Map of Jammu & KashmirIn 1947, when the British rule ended on Indian subcontinent, sovereignty of some 600 princely states was restored by the British. These states had three options; to remain an independent country, join dominion of India or join dominion of Pakistan. The joining with either of the two countries was to be through Instrument of Accession, which was to be defined by individual negotiations with each princely state.

Raja Hari Singh the erstwhile ruler of Jammu & Kashmir at that time decided to remain independent and signed a standstill agreement with India and Pakistan. But soon after the partition Pakistan invaded Kashmir. Hari Singh sought help from India, which in turn sought the accession of Kashmir to India. Hari Singh signed the Instrument of Accession on October 26, 1947.

Article 370

Article 370 was the basis of Jammu and Kashmir’s accession to the Indian union at a time when erstwhile princely states had the choice to join either India or Pakistan after their independence from the British rule in 1947. The article, which came into effect in 1949, exempts Jammu and Kashmir State from the Indian constitution. It allowed for a separate constitution of its own and a separate flag. It allowed the Jammu and Kashmir region jurisdiction to make its own laws in all matters except finance, defence, foreign affairs and communications.

Article 35A

Article 35A, which stems through Article 370,  was introduced through a presidential order in 1954 to continue the old provisions of the territory regulations under Article 370 of the Indian constitution. The article permits the local legislature in Indian-administered Kashmir to define permanent residents of the region.

Article 35A forbade outsiders from permanently settling, buying land, holding local government jobs or winning education scholarships in the region. The article, referred to as the Permanent Residents Law, also barred female residents of Jammu and Kashmir from property rights in the event that they marry a person from outside the state. The provision also extended to such women’s children.

While Article 35A has remained unchanged, some aspects of Article 370 have been diluted over the decades.

Abrogation of Article 370 and Article 35A

Map of Jammu & Kashmir post abrogation of Article 370 and 35aOn 5 August 2019, the President of India issued a Presidential Order, whereby all the provisions of the Indian Constitution are to apply to the State without any special provisions. This would imply that the State’s separate Constitution stands abrogated, including the privileges allowed by the Article 35A.

Also, along with the abrogation of two articles, the state of Jammu & Kashmir was bifurcated into two Union territories – Jammu and Kashmir consisting of region of Kashmir and Jammu and Ladakh consisting of Ladakh region. The Union Territory of Jammu & Kashmir will have a legislative assembly and an administrative head in form of a Lt. Governor, akin to the administrative structure of New Delhi.

Why Article 35A was retrograde and deserved to be repealed?

Article  35A  violates  the  very  concept  of  equality  enshrined  in  the  Constitution of India. Its treatment of non-permanent residents of J&K is  akin  to  treating  its  own  people  as  second  rate  citizens.  They  cannot  buy  immovable  property  in  J&K,  are  not  eligible  for  employment  by  the state government, cannot contest or vote in local body or Assembly elections,  cannot  avail  of  scholarships  and  other  grants  offered  by  the state   government   to   its   permanent   residents    and,    above    all,    cannot    seek  redress  in  any  court,  local  or  national.  Most  importantly,  it  deters  the  corporate  sector  from  investing  in  the state as sans the provisions to buy immovable property, such investments make  little  business  sense.  The  state,  thus, remains dependent on the Centre for  financial  assistance,  its  economy  being dependent for the most part on government  jobs  and  doles  from  the  Centre to enable the state to meet its obligations.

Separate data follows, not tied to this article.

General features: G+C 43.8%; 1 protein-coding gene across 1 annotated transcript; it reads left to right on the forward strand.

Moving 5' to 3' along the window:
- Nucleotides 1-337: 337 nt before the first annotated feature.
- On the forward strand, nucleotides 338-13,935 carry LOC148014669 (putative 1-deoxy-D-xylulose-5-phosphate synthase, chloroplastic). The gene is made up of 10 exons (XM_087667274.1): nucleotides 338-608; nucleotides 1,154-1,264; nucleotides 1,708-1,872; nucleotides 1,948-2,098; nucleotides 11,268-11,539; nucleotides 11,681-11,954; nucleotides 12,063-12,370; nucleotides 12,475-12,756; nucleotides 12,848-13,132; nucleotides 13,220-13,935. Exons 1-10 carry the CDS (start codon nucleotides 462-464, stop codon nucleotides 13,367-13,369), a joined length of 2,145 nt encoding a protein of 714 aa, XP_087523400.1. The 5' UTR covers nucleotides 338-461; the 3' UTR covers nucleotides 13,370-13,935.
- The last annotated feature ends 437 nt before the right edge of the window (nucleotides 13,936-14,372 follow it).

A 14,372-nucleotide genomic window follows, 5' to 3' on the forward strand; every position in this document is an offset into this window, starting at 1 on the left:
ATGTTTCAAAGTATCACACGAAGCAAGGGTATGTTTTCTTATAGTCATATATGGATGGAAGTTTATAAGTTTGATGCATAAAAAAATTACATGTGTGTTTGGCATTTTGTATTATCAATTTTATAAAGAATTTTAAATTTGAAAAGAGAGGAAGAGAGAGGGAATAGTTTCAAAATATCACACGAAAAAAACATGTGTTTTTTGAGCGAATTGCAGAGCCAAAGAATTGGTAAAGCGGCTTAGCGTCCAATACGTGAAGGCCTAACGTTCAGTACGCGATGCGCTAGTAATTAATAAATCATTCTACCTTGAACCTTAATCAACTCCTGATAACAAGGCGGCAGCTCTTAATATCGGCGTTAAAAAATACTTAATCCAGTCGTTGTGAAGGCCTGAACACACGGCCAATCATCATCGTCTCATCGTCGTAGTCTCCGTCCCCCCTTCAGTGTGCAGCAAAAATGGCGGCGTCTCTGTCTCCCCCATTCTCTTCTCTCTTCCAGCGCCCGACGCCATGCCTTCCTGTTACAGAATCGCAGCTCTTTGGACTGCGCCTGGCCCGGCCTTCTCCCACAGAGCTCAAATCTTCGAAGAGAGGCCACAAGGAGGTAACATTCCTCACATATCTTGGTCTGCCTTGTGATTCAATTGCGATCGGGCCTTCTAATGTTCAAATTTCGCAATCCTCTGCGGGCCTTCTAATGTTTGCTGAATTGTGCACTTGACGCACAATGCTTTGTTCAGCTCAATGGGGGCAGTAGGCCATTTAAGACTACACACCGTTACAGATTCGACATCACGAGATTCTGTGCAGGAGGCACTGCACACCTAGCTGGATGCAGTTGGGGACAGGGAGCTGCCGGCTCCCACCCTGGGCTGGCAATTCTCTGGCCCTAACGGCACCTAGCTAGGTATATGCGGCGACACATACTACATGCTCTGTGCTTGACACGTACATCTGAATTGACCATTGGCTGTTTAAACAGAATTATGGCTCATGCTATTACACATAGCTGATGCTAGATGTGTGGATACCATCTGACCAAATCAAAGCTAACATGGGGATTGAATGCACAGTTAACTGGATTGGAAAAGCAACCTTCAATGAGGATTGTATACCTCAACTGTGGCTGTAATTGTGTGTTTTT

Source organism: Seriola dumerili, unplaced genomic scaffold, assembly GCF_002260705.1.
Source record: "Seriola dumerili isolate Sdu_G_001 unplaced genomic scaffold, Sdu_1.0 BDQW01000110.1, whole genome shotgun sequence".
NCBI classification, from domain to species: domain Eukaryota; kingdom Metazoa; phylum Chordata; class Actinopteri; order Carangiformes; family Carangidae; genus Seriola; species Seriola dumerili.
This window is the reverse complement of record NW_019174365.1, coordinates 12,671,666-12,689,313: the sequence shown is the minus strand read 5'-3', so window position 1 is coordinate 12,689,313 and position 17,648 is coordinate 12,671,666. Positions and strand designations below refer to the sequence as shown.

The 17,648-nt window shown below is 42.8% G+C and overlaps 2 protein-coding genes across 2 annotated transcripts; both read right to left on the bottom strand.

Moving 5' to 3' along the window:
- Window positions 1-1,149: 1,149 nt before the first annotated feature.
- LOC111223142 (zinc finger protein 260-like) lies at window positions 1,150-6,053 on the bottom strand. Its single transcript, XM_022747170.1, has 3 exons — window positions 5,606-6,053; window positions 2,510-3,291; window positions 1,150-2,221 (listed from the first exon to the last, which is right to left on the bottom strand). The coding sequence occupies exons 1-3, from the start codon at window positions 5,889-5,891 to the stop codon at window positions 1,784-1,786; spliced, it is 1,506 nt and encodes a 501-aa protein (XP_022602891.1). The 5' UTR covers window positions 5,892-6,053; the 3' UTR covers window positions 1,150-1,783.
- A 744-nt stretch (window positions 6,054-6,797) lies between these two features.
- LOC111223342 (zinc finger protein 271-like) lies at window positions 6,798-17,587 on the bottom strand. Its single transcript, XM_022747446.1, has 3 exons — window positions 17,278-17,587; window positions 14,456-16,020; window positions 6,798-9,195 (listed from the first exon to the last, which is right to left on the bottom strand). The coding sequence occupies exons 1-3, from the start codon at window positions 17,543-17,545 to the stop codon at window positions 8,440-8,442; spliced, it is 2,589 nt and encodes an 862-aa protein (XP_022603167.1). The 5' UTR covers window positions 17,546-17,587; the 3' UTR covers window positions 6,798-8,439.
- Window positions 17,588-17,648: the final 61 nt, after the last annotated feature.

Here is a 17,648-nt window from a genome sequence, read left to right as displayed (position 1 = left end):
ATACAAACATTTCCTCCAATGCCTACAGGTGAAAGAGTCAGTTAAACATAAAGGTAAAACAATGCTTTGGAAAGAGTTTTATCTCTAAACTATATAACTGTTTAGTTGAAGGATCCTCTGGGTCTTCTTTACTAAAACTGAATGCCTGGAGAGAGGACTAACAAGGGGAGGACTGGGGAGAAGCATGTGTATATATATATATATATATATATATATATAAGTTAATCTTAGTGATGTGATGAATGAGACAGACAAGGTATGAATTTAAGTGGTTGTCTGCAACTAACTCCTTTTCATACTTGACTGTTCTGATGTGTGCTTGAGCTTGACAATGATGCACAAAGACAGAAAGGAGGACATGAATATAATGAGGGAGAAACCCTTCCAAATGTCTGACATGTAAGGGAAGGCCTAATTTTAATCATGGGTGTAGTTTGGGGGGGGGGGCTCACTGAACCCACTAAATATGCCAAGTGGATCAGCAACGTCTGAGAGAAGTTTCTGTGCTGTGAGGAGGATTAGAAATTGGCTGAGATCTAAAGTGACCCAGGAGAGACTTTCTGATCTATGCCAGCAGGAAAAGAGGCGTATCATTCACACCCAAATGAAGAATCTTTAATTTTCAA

The provisions of Article 35A also violate the principles of gender equality since it discriminates against  women  residents  of  the  state  who marry a person from another state. The children from such unions are  not  entitled  to  the  Permanent  Resident  Certificate  (PRC)  or  the  benefits consequent thereupon, such as the right to acquire immovable property and a government job. The same, however, does not apply to the offspring of a male who marries a woman from another state. It is also a travesty of justice that the Balmikis and Gorkhas who have been staying in the state for generations as also the West Pakistan refugees have  been  denied  the  permanent  resident  status  with  all  its  attendant  benefits.

Article 35A was, thus, the one defining Article  which  acted  as  a  hindrance  to  the    holistic    development    of    J&K,    affecting  every  sector.  It  had  created  a  constitutionally-approved apartheid, giving special political, administrative and legal powers to the ruling elite of J&K, and, at the same time, being discriminatory  against  women  and  the  non-Kashmiri  population  in  J&K  and  their  supporters  in  the  rest  of  India.  Its  repeal  will  go  a  long  way  righting  a  historical  wrong  and  would  be  an  important  step  in  bringing  peace to the region.

After the abrogation of Article 35a, all citizens of India will have equal rights in the UT of Jammu and Kashmir like other states of the country. It will attract investment from other parts of country, giving boost to the economy and resulting in development and progress of the region which had been retarded for last seven decades. Politically, also, it reaffirms and strengthens India’s right over the region as an integral part of India. It is a progressive step for future of India and the region of Jammu and Kashmir.